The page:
Dental claim dental tools

Dental Claim Compensation

Your compensation for substandard dental treatment in your dental claim is often referred to as damages,  Damages in a dental claim are broken down into two separate heads known as general damages, and special damages:


General Damages

General damages in a dental claim would include an award for your pain and suffering and loss of amenity due to the negligent dental treatment.  This figure is calculated by comparing previous awards made by the courts and using them as guidance in your particular case.   A helpful guide published by the Government, is called the “Judicial College Guidelines upon the Assessment of General Damages In Personal Injury Cases”, which gives guidance upon awards for loss and damage to particular parts of the body, including teeth.  


How much is my dental claim worth?

Dental injury claims come under the remit of "facial injures" in the guidelines.

Depending upon the nature and severity of the dental injury, a fracture of a jaw is worth between £7320 to £38,060

Damage to teeth from dental negligence varies depending upon the nature and severity of the dental injury as follows:


  • Loss of a single back tooth is worth between £910 to £1430

  • Loss of single front tooth is worth between £1840 to £3300

  • Loss of two front teeth is worth between £3630 to £6380

  • Loss of several front teeth is worth between £7320 to £954

     (Judicial College  Guidelines 13th Edition)

In gum disease claims or periodontal claims, the claim is worth in the region of up to £31,900 and this is based upon a course of treatment as a result of the initial dental injury and the amounts awarded will vary according to the extent and the degree of discomfort of such treatment.  Any difficulty with eating may increase the award of damages.  The damages awarded may also overlap with fractures of the jaw and any damages awarded may be greater where the dental negligence has been caused by protracted dental treatment together with significant deterioration of the teeth.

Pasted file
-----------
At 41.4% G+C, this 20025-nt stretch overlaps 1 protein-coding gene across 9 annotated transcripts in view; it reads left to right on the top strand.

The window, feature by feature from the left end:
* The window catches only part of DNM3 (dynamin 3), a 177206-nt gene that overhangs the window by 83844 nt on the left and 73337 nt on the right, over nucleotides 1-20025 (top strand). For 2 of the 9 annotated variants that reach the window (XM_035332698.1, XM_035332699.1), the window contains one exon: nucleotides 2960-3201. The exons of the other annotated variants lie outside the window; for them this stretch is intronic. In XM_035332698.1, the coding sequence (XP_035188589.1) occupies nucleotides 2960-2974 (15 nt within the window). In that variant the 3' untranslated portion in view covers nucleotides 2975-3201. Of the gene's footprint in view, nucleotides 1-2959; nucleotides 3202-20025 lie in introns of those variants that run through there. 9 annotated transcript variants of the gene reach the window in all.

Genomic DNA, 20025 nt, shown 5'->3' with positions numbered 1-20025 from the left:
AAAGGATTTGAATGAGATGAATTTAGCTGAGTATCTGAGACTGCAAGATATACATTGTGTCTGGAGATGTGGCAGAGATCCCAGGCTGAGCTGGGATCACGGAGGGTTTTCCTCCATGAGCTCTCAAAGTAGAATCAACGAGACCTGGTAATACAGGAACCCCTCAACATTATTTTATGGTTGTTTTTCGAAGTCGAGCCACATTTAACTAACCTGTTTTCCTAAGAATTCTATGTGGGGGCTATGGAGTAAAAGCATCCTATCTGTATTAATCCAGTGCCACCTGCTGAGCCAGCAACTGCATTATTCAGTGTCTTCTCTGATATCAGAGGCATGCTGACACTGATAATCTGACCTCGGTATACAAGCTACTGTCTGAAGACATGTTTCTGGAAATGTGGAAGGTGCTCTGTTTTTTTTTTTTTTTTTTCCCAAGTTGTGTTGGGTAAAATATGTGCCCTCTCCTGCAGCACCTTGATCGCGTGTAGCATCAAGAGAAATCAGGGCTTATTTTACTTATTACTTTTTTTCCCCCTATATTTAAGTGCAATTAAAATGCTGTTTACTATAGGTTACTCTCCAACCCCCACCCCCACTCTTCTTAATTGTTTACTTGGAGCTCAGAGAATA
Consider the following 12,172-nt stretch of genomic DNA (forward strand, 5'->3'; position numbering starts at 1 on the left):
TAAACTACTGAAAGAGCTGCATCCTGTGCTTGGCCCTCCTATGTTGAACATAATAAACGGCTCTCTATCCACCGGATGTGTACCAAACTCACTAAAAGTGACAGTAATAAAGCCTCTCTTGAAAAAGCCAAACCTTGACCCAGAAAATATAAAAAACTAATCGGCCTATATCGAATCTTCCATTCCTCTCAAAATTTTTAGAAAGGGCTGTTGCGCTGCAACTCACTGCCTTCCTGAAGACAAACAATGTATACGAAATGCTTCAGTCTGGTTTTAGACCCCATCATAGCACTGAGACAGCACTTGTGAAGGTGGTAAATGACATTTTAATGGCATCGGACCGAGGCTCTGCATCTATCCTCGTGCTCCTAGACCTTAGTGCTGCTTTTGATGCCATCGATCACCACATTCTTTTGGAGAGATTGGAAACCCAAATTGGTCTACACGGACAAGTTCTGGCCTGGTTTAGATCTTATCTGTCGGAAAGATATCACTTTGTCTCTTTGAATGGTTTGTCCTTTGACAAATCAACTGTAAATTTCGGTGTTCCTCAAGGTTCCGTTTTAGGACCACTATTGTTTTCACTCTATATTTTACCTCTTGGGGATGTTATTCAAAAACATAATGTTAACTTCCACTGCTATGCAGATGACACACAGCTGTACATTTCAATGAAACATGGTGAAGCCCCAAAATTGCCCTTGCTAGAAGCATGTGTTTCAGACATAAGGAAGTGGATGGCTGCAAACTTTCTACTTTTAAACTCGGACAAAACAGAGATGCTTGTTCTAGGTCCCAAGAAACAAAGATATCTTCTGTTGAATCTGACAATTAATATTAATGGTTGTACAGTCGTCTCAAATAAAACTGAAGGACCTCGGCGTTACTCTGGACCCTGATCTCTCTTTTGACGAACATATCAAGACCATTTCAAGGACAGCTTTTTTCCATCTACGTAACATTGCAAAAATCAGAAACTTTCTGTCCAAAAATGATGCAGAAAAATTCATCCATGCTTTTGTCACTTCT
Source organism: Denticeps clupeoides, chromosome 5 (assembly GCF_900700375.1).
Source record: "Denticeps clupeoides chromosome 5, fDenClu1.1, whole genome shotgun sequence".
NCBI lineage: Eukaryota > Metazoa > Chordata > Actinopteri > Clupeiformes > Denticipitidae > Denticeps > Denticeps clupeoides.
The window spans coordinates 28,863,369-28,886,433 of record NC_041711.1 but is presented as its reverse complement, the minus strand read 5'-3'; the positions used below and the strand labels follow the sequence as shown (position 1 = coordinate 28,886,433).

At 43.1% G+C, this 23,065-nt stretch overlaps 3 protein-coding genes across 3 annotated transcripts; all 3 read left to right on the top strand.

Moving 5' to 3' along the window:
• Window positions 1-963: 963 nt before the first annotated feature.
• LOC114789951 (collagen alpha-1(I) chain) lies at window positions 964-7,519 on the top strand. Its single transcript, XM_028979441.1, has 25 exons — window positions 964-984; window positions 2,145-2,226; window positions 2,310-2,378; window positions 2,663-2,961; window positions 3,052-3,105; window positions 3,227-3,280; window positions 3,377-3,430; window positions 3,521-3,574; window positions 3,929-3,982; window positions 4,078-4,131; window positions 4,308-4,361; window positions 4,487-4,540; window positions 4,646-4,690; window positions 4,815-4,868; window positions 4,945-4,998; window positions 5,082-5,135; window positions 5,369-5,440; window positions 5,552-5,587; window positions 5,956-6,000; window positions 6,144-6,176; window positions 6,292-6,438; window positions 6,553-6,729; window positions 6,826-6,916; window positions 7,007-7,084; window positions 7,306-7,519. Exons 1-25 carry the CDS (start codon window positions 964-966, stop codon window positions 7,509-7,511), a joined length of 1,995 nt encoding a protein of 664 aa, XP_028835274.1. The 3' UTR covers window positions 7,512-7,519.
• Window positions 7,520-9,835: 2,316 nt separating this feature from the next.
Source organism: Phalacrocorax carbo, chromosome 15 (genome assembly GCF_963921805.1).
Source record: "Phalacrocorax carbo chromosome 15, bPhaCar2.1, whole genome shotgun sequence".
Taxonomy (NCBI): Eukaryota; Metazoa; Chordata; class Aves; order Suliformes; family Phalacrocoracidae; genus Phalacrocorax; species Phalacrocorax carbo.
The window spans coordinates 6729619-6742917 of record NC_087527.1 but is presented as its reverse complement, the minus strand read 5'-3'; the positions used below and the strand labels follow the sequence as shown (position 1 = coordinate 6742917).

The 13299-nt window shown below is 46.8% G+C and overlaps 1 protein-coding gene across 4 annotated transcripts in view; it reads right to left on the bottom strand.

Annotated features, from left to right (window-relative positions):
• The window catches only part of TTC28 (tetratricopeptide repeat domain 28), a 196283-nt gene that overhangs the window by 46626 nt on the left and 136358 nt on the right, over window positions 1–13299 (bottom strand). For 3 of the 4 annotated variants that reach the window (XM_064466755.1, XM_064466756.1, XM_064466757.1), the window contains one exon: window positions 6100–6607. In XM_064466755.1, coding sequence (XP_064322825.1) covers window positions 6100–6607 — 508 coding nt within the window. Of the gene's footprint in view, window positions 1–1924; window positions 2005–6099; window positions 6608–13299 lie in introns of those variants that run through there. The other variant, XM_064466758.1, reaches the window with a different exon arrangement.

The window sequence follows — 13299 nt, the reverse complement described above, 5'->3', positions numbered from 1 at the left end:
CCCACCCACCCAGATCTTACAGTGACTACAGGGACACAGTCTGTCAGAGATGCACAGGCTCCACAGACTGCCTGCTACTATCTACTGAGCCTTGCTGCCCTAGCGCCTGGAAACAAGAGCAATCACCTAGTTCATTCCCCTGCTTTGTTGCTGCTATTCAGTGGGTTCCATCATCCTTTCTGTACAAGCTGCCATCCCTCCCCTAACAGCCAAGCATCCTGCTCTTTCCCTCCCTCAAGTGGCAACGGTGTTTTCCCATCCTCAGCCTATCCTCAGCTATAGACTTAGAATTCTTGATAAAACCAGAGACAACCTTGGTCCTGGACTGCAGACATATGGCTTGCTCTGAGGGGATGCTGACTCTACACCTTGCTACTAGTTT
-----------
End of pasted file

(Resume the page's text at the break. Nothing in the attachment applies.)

Special Damages


Special damages are often referred to as your “out of pocket” expenses, and would include the following:


  • -Future treatment costs of any remedial dental treatment attributable to the dental negligence

  • -Prescription/medicine costs attribultabel to the dental negligence

  • -Loss of earnings attributable to the dental negligence

  • -Travelling expenses attributable to the dental negligence


This list is an example only, and is not exhaustive.

Contact me for further free advice on your dental claim.


Q: Will you take any of my damages that I receive for my dental claim as payment of your costs?

A: Yes.  Just like every other solicitor, I will take 25% of your damages as costs although I am happy to negotiate this percentage.

Why? On 1st April 2013 the new requirements which apply to conditional fee agreements (“CFAs) came into force. Where the CFA and/or ATE policy was signed on or after that date, with a few exceptions, success fees and after event insurance premiums (“ATE”) will now be paid by the client, not the defendant.